In sales, the competition can be energizing and, at the same time, it can be exhausting. The wrong kind of competition can negatively impact sales team performance.
Competition – when it is appropriately directed – can also be motivating and spur everyone to greater achievements. But misguided competition can cause unhealthy conflict and disengagement.
Is Sales Team Performance Suffering Because of Competition?
Competition becomes unproductive when it is misdirected inside an organization instead of being focused outside the organization to win against the true competitors.
This happens most frequently when an individual or a team takes on one of these three attitudes. Sometimes an individual or team can adopt a "win at all costs" mentality. You can recognize this by the trash talk, glory-hounding, and questionable tactics used to win in every situation.
Another type of internal competition occurs when an individual or small group is envious of others. Instead of taking action to improve themselves, these green eyed monsters waste a lot of time and energy talking badly of those who are excelling.
A third type of internal competition starts out with a friendly tone but deteriorates into an internal-only emphasis. It's as if these sales organizations lose sight of the real objectives.
Look for these warning signals in yourself and others to be sure you keep the competition appropriately focused.
5 Ways to Find Out if Competition Is Hurting Your Sales Team
1. Be sure that no one is vying for others' attention.
If there is competition for relationships, favor or perks, this is clearly an indicator of an internal focus. Some managers inadvertently get caught up in fostering this type of internal competition. It's dangerous and ought to be called out when it occurs.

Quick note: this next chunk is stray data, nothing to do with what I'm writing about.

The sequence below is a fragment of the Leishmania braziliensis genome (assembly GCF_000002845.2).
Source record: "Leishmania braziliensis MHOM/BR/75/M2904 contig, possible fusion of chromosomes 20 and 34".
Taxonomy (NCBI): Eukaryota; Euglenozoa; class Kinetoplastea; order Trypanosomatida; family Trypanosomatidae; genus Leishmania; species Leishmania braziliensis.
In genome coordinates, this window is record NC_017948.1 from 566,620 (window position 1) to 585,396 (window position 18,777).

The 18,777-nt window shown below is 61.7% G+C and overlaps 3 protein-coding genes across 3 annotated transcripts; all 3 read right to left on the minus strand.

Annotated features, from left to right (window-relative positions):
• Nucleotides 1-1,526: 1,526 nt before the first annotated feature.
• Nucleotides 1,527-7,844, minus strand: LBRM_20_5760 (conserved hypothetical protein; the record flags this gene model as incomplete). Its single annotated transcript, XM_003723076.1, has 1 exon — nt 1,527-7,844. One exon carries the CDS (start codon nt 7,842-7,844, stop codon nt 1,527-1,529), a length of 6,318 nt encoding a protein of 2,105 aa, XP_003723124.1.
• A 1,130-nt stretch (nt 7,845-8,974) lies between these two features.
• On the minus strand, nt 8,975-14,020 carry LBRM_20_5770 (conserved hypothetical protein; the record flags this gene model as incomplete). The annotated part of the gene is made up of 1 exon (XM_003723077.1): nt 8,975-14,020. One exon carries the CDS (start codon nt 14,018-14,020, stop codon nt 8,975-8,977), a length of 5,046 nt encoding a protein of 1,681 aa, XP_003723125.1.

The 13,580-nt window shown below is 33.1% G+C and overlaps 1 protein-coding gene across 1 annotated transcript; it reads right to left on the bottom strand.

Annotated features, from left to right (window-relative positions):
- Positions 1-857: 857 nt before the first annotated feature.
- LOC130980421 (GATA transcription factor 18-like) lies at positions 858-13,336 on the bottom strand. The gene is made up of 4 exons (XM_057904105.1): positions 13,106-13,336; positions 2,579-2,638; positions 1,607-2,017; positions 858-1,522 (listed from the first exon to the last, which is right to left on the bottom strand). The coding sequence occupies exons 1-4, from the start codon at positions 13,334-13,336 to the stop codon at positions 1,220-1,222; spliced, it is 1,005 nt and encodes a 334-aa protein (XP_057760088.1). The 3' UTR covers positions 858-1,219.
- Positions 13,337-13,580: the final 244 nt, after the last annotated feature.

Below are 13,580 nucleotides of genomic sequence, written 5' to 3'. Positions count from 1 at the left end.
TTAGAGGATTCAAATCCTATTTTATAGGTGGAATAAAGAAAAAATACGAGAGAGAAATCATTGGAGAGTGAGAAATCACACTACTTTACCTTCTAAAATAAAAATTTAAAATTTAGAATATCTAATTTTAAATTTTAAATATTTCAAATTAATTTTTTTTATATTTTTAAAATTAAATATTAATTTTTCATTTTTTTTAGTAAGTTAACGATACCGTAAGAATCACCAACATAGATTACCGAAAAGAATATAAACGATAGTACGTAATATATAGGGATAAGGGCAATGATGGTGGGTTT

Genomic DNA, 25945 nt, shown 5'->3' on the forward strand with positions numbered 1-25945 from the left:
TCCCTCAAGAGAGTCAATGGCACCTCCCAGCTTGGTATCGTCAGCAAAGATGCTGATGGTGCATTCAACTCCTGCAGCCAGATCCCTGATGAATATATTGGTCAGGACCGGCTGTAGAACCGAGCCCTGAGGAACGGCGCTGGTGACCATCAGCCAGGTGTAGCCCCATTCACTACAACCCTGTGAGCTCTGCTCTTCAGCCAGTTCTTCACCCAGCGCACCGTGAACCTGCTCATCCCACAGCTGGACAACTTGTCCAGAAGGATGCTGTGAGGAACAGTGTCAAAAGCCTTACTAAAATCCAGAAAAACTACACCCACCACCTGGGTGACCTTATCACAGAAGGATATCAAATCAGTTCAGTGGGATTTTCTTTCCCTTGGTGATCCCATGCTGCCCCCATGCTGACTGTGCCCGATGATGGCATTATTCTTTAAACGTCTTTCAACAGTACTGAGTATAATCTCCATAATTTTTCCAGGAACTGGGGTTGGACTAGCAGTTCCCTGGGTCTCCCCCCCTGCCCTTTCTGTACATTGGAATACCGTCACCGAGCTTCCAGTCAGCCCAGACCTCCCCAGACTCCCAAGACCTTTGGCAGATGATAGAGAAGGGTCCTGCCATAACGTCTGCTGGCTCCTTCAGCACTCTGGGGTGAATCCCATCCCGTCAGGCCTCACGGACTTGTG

2. Consider how much time is spent on internal competitions related to account claims, goal attainment, contest and leader boards.
While each of these can serve a healthy purpose, the amount of time spent on each one will be revealing. They should be background motivators and not the forefront focus.
3. Listen to individual sellers descriptions of their goals.
There is a fine line between an appropriate focus on continual improvement and an excessive competition waged within oneself. Sellers who continually look only at their past numbers and performance will miss the external focus on true potential.
4. Check to be sure that competition is focused on direct competitors and not widely and disparately focused on everyone and everything.
It's best to spell out what competition the group should be collectively engaged in. Clear focus leads to strong strategy and strong sales team performance. It can unify a team to share in a compelling strategy with targets that are understood commonly by all.
5. Finally, when competing be sure the focus is not on keeping up.
The external focus should be on innovating, improving and breaking new ground. You're not really competing if you're only picking up the leftovers. It's not a true competition if you are always the also-ran. Compete by being first.
Sales teams that appropriately focus their energy and effort on winning vs. the biggest competitive threats are sales teams that are engaged, motivated and successful.